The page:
Does a Canadian lender have to worry about unregistered
interests retained in goods sold under a contract governed by the
United Nations Convention on Contracts for the International
Sale of Goods1 (the "Convention")?
Based on the analysis in a recent Supreme Court of British Columbia
case,2 the likely answer is "no".
The goods in question in that case were scrap steel rails
located in British Columbia. In somewhat complicated facts
involving a "back-to-back" transaction, a German company
bought the steel from a Canadian company and then immediately sold
the steel to a Chilean company which was related to the Canadian
company. The German seller was not paid in full by the Chilean
company, and in the contract of sale it expressly retained title to
the steel. The Chilean purchaser then purportedly sold the scrap
steel, which it still had not paid for, to a Uruguayan company.
Throughout all of the transactions the steel remained in British
Columbia. Given the number of nationalities involved it would seem
that a United Nations convention should apply. And while the court
found that the Convention did apply, it did not prevail.
The contract of sale by the German company to the Chilean
purchaser was made subject to the Convention, which has been
adopted as law in British Columbia under the International Sale
of Goods Act.3 Under the Convention, the
reservation of title by the German purchaser would have prevailed
against third parties, such as the purported Uruguayan purchaser.
Unlike under Canadian law, bona fide third parties with an interest
in the goods are generally not protected under the Convention,
which favours the rights of sellers over third parties. However, in
what appears to be the first time the issue has been considered in
Canada, the court found that domestic laws, such as the Sale of
Goods Act4 ("SGA") or Personal
Property Security Act5 ("BC PPSA"),
which give certain rights to third parties, apply to contracts
subject to the Convention, and could defeat the rights of a seller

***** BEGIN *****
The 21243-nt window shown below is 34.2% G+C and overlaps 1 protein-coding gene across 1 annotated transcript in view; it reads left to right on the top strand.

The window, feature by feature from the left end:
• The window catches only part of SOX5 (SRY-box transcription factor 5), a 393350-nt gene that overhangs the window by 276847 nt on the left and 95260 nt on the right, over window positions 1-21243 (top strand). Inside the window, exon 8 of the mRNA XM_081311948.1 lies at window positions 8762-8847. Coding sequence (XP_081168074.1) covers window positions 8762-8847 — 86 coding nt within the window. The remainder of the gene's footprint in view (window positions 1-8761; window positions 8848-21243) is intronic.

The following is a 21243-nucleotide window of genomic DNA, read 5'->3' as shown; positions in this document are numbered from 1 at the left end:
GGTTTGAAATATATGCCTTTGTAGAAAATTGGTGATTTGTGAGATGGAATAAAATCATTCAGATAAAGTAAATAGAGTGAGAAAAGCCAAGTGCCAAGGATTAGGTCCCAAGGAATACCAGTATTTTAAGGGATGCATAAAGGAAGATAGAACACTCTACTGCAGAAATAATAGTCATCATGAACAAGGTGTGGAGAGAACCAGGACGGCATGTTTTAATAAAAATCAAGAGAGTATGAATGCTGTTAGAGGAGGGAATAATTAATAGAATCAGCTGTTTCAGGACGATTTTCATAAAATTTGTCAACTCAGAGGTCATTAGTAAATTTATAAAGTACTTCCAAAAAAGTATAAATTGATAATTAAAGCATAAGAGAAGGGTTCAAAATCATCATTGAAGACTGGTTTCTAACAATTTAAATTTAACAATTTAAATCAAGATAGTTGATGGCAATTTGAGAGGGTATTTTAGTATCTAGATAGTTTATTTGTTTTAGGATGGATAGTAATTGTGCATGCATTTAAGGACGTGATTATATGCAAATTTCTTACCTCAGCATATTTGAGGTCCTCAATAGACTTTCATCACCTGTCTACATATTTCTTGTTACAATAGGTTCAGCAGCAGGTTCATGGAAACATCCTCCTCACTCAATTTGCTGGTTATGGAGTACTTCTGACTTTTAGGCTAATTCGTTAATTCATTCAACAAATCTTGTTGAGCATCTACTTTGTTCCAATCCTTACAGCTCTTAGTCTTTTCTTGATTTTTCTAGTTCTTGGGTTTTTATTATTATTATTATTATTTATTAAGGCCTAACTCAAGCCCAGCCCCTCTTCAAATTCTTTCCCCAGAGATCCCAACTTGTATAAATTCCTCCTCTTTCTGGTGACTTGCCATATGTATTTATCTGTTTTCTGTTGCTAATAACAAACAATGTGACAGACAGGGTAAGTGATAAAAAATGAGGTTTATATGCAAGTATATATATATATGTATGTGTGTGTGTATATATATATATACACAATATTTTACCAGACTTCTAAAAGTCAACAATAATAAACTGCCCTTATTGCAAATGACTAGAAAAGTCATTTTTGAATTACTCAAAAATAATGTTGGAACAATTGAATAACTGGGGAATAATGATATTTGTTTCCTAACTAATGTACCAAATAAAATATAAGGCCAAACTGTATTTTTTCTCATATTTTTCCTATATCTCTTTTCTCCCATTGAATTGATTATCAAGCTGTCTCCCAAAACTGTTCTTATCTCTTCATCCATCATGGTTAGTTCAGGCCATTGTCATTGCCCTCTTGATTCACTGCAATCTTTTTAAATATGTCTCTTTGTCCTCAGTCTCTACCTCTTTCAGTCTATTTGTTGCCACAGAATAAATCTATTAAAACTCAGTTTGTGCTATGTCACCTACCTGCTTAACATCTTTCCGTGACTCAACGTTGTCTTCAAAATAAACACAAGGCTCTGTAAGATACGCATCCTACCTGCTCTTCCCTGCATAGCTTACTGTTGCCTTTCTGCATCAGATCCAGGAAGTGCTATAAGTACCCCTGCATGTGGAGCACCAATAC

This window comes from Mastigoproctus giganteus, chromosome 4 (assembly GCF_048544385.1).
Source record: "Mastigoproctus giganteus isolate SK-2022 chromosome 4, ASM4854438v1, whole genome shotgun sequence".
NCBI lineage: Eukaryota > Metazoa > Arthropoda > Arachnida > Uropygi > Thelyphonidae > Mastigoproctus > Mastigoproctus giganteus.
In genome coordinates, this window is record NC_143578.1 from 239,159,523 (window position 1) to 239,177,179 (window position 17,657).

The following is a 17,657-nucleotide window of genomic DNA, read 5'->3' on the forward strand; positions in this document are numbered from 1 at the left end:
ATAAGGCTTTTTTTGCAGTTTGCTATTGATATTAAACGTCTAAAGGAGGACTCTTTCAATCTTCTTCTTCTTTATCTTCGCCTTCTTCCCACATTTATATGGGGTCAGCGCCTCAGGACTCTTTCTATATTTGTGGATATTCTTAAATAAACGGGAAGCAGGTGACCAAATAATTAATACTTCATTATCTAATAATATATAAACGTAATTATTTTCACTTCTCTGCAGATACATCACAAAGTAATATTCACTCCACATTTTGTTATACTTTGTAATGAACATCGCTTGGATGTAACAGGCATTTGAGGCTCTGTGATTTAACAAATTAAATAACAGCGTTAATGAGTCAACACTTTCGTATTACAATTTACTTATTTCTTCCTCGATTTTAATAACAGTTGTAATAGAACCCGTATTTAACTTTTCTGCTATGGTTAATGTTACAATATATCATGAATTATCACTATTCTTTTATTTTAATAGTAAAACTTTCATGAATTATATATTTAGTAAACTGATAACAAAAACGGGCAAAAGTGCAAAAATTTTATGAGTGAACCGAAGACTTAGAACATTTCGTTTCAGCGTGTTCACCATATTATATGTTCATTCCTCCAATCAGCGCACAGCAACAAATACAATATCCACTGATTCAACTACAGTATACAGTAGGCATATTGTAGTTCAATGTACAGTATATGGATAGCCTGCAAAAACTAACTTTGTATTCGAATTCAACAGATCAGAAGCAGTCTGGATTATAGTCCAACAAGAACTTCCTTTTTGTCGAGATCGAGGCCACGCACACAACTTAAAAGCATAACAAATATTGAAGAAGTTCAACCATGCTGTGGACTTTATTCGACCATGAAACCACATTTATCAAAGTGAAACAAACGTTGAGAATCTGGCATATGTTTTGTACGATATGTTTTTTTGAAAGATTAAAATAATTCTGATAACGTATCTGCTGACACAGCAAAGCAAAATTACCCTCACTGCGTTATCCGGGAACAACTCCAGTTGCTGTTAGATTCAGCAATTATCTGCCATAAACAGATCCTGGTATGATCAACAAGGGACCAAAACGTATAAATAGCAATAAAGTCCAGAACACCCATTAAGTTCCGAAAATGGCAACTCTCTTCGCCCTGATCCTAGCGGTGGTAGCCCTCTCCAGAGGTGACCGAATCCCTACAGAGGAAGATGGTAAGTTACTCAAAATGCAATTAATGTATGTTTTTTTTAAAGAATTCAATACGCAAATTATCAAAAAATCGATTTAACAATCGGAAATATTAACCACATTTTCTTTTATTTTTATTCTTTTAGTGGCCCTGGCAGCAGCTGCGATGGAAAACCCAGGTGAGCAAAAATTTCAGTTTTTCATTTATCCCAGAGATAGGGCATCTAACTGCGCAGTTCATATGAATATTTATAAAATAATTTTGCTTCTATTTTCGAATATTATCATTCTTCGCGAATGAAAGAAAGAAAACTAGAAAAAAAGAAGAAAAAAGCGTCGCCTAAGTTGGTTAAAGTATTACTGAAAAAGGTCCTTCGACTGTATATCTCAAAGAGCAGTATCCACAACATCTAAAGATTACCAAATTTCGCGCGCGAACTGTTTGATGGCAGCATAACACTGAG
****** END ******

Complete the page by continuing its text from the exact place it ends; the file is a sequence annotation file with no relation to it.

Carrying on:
under the Convention. In its analysis, the court determined
that the German seller's reservation of title, which would
otherwise have been effective against the Uruguayan purchaser,
could be subject to the rights of purchasers under the SGA or
secured parties under the BC PPSA. As a result, although the German
seller was ultimately successful in its claim to the steel for
other reasons, it was not successful under the Convention simply
because it retained title. Title reserved by a seller under a
contract governed by the Convention could be subject to claims of
third parties under Canadian domestic law.
Although a priority dispute between the seller's claim to
title and the claim of a secured party under the BC PPSA did not
arise on the facts of the case, lenders in Canada can take comfort
from the analysis of the court. That is because, if the analysis
were applied to security interests, the seller's unregistered
reservation of title would have been ineffective against a
perfected security interest in the steel given by the Chilean
purchaser of it. So in round one of this scrap between
international sellers with rights under the Convention and Canadian
buyers or secured parties claiming an interest in the goods sold,
it was determined that, on the right facts, domestic law would
prevail. And to Canadian lenders that comfort should be a lot more
valuable than any pile of scrap.
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